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Samuel Kettell, ed.  Specimens of American Poetry.  1829.
 
The Broken Hearted
By Robert Morris
 
I WOULD 1 that thou wert dead, devoted one,
  For thou art all too pure to linger here;
Life’s joyous sands to thee have fleetly run,
  And sorrow’s hand hath made thy being sere—
Thy girlhood was a pure and artless dream,        5
  And many a sunny hope has thrill’d thy breast,
And many an air-blown bubble gilt life’s stream,
  Flash’d for a moment—broke, and sunk to rest—
Emblems of youth and loveliness were they,
And like hope’s fairy visions pass’d away.        10
 
I would that thou wert dead, forsaken girl,
  That high pale brow enshrined within the tomb,
For as with gentle winds still waters curl,
  So fades at sorrow’s touch young beauty’s bloom—
Thou art too pure and fair for this cold earth,        15
  A thing too guiltless long to dwell below,
Thy voice has lost its cadences of mirth,
  The glory has departed from thy brow—
And youth’s pure bloom has left thy virgin heart,
And beauty like a phantom will depart.        20
 
I would that thou wert dead, for life to thee
  Is as a broken reed—a wither’d flower;
Dark shadows rest upon thy destiny,
  And storms of fate around thy fortunes lower—
Wedded to one thy bosom cannot love,        25
  Banish’d from him thine every thought employs,
Thou art in heart a bruised and wounded dove,
  And earth to thee can yield no future joys,
Wearily passes life and time with thee,
A dusky shadow dims thy destiny.        30
 
I would that thou wert dead, devoted one,
  And thy bright spirit disenthrall’d of clay;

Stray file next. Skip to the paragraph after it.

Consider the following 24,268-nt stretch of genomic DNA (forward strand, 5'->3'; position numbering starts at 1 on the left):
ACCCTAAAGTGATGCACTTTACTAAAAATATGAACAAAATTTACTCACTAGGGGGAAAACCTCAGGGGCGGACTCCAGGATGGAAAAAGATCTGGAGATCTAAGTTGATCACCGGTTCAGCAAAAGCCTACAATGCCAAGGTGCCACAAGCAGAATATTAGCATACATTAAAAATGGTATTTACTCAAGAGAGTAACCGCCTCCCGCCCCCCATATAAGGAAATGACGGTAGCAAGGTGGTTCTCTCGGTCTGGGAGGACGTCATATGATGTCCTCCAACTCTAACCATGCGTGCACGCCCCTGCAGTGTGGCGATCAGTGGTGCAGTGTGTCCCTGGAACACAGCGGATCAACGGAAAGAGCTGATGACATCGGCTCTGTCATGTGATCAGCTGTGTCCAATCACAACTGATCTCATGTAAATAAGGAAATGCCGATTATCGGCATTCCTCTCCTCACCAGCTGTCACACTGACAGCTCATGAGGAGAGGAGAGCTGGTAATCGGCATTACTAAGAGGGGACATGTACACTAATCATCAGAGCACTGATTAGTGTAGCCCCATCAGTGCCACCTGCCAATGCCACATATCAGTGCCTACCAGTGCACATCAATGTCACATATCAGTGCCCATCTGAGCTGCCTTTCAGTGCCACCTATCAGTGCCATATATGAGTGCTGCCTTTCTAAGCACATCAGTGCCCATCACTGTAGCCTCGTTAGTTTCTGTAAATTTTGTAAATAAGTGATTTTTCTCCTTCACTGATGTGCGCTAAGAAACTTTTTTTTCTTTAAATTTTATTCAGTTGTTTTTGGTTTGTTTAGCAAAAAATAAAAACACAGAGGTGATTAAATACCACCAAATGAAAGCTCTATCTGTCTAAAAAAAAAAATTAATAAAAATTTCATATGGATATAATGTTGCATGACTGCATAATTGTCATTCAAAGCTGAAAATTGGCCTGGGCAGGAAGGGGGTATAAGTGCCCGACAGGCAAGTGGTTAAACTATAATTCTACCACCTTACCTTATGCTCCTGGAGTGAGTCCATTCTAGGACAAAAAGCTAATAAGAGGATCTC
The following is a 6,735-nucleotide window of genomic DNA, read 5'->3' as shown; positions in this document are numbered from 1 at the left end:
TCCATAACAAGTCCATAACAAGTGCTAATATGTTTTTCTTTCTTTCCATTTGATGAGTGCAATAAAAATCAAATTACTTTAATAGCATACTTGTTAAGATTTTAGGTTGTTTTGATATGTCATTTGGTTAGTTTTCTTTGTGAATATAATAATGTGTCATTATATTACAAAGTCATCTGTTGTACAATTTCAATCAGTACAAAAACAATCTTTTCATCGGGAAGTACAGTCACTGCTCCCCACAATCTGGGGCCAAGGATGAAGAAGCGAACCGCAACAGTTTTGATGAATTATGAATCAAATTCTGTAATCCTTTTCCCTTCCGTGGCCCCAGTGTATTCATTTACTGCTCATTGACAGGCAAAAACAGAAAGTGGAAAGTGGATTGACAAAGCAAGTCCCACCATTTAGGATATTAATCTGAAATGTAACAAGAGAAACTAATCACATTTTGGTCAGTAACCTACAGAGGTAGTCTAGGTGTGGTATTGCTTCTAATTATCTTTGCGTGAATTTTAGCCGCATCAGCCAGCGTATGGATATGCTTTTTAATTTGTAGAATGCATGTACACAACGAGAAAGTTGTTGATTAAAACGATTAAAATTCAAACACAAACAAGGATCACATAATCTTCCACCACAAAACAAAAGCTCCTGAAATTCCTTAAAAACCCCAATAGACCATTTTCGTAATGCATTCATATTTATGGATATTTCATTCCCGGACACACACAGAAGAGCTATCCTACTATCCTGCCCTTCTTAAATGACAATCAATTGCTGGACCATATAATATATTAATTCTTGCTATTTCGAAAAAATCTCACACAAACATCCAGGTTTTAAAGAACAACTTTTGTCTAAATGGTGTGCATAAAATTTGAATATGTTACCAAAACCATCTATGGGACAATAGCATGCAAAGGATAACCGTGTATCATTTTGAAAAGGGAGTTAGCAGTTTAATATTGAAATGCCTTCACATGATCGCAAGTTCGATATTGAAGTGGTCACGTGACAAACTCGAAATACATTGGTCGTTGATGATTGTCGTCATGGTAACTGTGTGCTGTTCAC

Even as the dew-drop wastes beneath the sun,
  Thus by disease thy being wastes away—
Oh, who that knew thee when thou wert a child,        35
  With a glad voice and heaven unfolding eye,
A creature as the snow flake undefiled,
  With a bright lip and cheek of rosy dye,
Oh, who that knew thee then, can see thee now,
Nor wonder for the beauty of thy brow.        40
 
I would that thou wert dead, and sanctified—
  Thy spirit with high element is fraught,
And that which scorn and cruelty defied,
The lingering stealth of pale disease has wrought—
Yes, death is near thee now, sweet Genevieve,        45
  And thou shalt haste to meet him with a smile;
It is in vain thy gentle sisters grieve,
  Thy soul shall soon flee by each starry isle,
That glitters brightly through the calm blue skies,
Like white lids lifted from pure spirit’s eyes.        50
 
Thou soon shalt die, sweet martyr, and the earth
  Will nurture gentle flowers above thy grave,
Sweet emblems of thy being and thy birth,
  With cypress leaves around thy tomb shall wave—
And when the pensive stranger wanders nigh,        55
  His lips shall waft a tributary prayer,
For her who soon shall prematurely die,
  For her whose seraph form shall moulder there—
Farewell, sweet Genevieve—’t is sad to part—
Farewell, thy beauty shrouds a breaking heart.        60
 
Note 1. Morris is a native of Philadelphia. He is the editor of the Philadelphia Album. [back]
 
 
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